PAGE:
With the world still waiting to hear more about the Xbox 720, the most disconcerting rumors making the rounds say that Microsoft will require an Internet connection for the system to operate, and that the Xbox 720 won't play used games.
For comparison's sake, the Sony PS4 has already been confirmed to not require an online connection, and though there's some confusion about the exact nature of its used games support, it's expected that the PS4 will play second-hand games in some form (perhaps by having players pay fees). The Xbox 720, on the other hand, has been a bigger question mark.
Numerous reports have suggested that Microsoft is implementing an always-online requirement for the Xbox 720 (code-named Durango), and the latest speculation is the same.
"Unless something has changed recently, Durango consumer units must have an active internet connection to be used," an anonymous Kotaku source told the website.
"If there isn't a connection, no games or apps can be started," the source continued. "If the connection is interrupted then after a period of time--currently three minutes, if I remember correctly--the game/app is suspended and the network troubleshooter started."
Other Kotaku sources say they aren't sure whether Microsoft is implementing this requirement, or if it's perhaps only being used in Xbox 720 development kits. But according to Kotaku, its main sources for the information "have a perfect track record."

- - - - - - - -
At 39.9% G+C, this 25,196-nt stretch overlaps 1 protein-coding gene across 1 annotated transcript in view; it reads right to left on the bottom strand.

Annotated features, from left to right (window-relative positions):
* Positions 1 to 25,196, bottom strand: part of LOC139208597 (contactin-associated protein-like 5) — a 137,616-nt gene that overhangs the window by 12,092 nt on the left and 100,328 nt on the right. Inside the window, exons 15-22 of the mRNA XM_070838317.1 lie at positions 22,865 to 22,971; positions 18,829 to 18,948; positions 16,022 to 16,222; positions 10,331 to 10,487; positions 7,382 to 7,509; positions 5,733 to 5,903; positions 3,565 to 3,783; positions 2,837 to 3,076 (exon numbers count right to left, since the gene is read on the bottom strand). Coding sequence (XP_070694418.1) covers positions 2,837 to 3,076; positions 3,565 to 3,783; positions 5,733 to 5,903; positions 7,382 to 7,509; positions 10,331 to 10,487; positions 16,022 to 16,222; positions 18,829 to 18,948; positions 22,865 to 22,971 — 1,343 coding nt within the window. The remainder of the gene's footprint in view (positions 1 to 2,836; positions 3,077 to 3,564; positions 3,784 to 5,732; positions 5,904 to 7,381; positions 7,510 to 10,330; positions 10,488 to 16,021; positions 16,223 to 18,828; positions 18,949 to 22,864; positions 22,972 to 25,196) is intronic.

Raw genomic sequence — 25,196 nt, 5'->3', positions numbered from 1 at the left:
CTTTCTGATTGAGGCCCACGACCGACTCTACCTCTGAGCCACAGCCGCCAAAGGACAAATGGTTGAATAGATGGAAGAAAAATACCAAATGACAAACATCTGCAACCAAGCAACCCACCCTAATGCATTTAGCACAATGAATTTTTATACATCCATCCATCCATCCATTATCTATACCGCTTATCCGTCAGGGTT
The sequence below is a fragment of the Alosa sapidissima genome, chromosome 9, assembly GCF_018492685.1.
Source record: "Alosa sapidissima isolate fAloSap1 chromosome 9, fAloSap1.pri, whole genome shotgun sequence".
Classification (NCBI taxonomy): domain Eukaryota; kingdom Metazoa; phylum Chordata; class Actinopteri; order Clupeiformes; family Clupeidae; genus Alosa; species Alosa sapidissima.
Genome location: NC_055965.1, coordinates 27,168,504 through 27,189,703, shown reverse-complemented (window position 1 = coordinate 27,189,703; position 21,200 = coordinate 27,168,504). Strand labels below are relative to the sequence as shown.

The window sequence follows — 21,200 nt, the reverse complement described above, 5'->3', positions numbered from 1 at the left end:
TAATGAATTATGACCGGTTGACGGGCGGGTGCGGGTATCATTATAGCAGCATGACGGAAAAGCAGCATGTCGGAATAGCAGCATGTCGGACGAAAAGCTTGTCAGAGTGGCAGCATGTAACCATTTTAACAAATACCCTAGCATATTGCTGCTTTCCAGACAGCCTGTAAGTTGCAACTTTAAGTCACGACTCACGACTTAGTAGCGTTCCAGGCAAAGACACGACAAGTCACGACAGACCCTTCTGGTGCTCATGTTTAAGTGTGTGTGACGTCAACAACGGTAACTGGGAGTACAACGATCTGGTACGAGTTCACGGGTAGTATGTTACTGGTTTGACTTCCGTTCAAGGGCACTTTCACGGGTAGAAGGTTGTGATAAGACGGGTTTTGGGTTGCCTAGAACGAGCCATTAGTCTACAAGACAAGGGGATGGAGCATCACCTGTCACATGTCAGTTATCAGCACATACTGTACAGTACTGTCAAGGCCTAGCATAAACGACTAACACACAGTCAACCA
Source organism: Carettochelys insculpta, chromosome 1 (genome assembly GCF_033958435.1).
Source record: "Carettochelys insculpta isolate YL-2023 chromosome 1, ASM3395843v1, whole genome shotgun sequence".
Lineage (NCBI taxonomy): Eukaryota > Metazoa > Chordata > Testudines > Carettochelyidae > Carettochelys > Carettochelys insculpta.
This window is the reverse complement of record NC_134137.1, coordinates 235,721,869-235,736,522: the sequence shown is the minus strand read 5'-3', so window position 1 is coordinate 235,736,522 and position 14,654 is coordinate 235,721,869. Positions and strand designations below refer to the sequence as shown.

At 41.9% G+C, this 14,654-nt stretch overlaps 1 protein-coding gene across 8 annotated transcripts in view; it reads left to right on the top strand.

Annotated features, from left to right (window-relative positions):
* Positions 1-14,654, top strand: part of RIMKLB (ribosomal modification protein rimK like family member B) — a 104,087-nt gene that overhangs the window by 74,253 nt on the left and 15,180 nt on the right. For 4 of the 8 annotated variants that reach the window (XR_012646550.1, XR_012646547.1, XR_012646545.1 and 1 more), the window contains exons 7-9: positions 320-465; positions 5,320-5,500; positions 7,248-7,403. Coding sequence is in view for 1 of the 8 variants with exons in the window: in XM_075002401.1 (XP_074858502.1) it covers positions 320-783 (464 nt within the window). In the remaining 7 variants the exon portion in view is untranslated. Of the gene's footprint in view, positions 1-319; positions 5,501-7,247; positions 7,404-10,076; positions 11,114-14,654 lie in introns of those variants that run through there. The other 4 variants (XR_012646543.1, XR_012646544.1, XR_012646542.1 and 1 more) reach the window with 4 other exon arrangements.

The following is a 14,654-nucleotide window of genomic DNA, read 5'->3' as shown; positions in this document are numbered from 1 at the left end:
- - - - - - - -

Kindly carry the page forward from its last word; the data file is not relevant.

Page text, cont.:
If true, it could mean that Microsoft plans to use the Internet to identify games themselves and block second-hand titles from functioning. Kotaku doesn't go into this possibility, so it may be that we simply don't know what Redmond has planned for used games on the Xbox 720.
Of course, the need for a constant Internet connection has many gamers and industry veterans worried.
"Every person we've talked to about the always-online connection, internally and externally, has been incredulous," Kotaku says. "They predict a fiasco. They detect hubris in a Microsoft riding high off of the Xbox 360's incredible post-Kinect sales performance."
How do you feel about a possible always-online requirement for the next Xbox, expected to release later this year? Let us know in the comments.